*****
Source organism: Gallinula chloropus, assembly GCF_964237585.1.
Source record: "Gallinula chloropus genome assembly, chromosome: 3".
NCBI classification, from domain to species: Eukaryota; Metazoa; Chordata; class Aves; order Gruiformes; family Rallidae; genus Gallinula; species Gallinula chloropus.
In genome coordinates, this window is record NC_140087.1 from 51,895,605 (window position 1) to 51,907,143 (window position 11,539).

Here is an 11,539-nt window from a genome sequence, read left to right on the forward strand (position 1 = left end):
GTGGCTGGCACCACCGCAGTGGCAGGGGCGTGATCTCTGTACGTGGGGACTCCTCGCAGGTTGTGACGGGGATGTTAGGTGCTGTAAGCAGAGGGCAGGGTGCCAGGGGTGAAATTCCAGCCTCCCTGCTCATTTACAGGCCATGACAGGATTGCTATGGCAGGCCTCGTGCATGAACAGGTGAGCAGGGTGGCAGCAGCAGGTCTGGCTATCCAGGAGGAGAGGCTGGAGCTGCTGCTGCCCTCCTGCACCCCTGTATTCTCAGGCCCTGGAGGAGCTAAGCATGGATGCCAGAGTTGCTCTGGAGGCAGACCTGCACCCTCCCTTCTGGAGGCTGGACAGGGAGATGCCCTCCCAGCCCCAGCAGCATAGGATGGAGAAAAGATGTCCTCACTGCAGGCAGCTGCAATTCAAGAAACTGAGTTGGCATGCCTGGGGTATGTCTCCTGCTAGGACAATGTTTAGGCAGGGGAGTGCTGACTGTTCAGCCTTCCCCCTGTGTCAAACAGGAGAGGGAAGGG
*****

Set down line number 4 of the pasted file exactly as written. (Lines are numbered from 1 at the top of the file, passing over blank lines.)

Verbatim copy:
In genome coordinates, this window is record NC_140087.1 from 51,895,605 (window position 1) to 51,907,143 (window position 11,539).